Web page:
Jun happens by and watches from the doorway as Yeon-hee dabs at the ugly wound. Poong-yeon says ruefully that he regrets taking Yeon-hee out of her house that day long ago; he’s also sorry for promising to protect her and being unable to. Yeon-hee replies that it was thanks to Poong-yeon that she could see the world for the first time, and that it was the happiest day of her life.

Poong-yeon confesses that he’d almost killed her, trying to win her heart even though he knew he couldn’t do it through magic. He advises her to break her curse and show that he had been foolish: “Then one day, I’ll be able to let you go.” He asks her not to tell him to let go immediately; he’ll need time.

When Poong-yeon returns to his room, Jun is waiting to ask how his condition is. Poong-yeon asks if he’s watching to see if he’ll turn into an evil spirit, and wonders what Jun means to do after the curse is lifted. If Jun intends to stay with Yeon-hee as a lover, Poong-yeon warns that both will be hurt. He also informs Jun of the rites he will perform tomorrow, and advises him to be with Yeon-hee through it, as she will likely be scared.

Masked Hyun-seo robotically kills the prison guards and makes his way to Hong-joo’s cell. She says that she isn’t about to stop just because she’s lost her powers, and that without people’s own wickedness, her black magic would have had no effect. It’s because they’re unwilling to admit their part that they blame black magic: “Now that the black magic is gone, see what they will blame.”

Preparations are made for the ceremony, and the queen dowager impresses upon Yeon-hee the necessity of behaving beyond reproach. Then the royal family heads out to the town square where the rites will be held, with Jun in the princess’ entourage.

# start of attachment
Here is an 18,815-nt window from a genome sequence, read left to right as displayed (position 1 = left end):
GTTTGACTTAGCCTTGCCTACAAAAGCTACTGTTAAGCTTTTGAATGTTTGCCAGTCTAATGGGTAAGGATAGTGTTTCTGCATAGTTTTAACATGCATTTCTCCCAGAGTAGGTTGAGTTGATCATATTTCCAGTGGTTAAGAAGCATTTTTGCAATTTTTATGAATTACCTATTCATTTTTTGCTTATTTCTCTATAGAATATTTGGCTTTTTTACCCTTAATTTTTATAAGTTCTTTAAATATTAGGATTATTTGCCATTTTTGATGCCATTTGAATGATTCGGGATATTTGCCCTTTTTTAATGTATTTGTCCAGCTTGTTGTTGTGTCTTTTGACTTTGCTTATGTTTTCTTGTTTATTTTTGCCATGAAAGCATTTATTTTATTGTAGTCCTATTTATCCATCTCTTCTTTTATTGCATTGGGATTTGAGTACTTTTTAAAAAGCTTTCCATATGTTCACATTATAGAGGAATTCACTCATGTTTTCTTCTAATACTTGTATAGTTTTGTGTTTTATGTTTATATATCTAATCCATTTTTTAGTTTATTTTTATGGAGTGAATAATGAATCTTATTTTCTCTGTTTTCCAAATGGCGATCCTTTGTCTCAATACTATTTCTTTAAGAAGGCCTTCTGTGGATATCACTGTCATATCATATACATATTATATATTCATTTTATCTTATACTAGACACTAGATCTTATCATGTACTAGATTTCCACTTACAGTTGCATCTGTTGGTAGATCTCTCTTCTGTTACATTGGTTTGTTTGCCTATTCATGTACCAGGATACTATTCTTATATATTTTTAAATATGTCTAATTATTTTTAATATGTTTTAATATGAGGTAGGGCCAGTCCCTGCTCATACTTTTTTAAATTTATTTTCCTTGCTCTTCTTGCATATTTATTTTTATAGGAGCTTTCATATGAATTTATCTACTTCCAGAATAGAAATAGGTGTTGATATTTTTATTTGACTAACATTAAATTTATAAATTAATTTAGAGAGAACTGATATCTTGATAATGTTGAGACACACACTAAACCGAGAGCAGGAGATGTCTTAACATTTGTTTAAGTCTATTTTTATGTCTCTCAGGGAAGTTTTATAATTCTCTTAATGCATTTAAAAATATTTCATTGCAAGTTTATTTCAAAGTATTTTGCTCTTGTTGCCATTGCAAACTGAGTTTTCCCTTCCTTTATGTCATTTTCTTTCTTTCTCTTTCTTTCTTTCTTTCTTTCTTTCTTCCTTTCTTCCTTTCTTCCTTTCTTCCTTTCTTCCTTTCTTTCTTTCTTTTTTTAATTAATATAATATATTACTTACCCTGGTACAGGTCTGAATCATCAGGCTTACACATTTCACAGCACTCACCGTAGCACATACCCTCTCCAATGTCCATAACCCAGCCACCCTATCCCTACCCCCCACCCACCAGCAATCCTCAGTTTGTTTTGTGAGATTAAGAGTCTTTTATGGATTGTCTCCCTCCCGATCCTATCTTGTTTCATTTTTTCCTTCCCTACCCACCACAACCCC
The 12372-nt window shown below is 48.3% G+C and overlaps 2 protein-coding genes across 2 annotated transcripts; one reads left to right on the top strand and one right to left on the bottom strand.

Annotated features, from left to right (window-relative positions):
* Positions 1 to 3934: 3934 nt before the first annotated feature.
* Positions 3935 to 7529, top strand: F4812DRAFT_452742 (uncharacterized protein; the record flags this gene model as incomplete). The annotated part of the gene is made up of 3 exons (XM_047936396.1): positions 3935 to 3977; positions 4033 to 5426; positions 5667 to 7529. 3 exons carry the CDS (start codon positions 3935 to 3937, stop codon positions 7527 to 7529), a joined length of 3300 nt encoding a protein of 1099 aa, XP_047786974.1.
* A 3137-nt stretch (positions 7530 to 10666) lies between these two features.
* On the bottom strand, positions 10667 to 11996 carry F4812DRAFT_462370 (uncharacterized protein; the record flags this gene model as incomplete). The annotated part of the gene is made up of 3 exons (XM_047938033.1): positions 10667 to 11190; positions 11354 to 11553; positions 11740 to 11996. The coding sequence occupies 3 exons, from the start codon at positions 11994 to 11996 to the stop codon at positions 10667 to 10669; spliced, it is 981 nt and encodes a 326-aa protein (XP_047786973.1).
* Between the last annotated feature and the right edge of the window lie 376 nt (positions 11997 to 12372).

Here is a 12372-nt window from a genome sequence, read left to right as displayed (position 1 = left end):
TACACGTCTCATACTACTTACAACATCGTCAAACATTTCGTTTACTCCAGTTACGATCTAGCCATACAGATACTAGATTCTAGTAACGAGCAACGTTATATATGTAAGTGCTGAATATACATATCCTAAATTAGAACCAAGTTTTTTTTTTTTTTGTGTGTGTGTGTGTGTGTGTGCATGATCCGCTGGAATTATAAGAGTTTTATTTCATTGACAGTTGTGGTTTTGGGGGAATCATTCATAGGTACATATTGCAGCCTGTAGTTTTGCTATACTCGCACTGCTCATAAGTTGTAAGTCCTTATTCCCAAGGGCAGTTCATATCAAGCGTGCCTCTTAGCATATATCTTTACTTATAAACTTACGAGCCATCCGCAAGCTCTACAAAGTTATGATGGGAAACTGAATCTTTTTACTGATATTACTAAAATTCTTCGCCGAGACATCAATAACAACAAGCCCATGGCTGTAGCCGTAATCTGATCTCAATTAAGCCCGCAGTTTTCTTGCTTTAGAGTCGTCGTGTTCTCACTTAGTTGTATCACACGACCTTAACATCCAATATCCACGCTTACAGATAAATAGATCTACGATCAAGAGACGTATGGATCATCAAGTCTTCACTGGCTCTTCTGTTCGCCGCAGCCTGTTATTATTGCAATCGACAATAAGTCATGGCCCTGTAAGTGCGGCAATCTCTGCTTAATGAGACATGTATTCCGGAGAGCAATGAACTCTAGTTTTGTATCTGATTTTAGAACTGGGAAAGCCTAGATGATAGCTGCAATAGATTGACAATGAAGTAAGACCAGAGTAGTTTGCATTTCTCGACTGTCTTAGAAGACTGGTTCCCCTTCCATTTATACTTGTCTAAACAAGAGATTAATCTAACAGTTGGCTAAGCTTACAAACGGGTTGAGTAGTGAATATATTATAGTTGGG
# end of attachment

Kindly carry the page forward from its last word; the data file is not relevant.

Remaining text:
As Yeon-hee takes her place next to the king and queen dowager, villagers are surprised to see that she looks completely normal, not some savage mystical thing.

Soon-deuk hears of the princess’ participation in the prayer ceremony and smells a chance to make money. But when she arrives, her jaw drops to see Yeon-hee in the princess’ seat. And there’s Yo-gwang too, assisting Poong-yeon, who begins the ceremony.

Meanwhile, Hyun-seo leads Hong-joo’s shaman army through the forest and into town. An arrow flies through the air toward the ritual table, and mayhem ensues as the shamans charge. Jun darts in front of Yeon-hee protectively, but a shaman manages to get to the king, holding a sword to his throat. The king orders his soldiers to step back.

Suddenly, the shamans whirl and point their bows and arrows toward the villagers. Yeon-hee steps forward as though to intervene, but her mother holds her back warningly.

Hyun-seo steps forward and announces that one move will turn the scene into a sea of blood. “Don’t worry,” Hyun-seo says among the gasps of horror. “Today, I am here to see Heo Jun.” The shamans whirl and train their weapons back toward the royals.

Jun warns Yeon-hee that this is a scheme, and for her not to do anything. But her panic grows as Hyun-seo lifts a hand to signal his shamans to aim.

“Shoot!” Hyun-seo commands.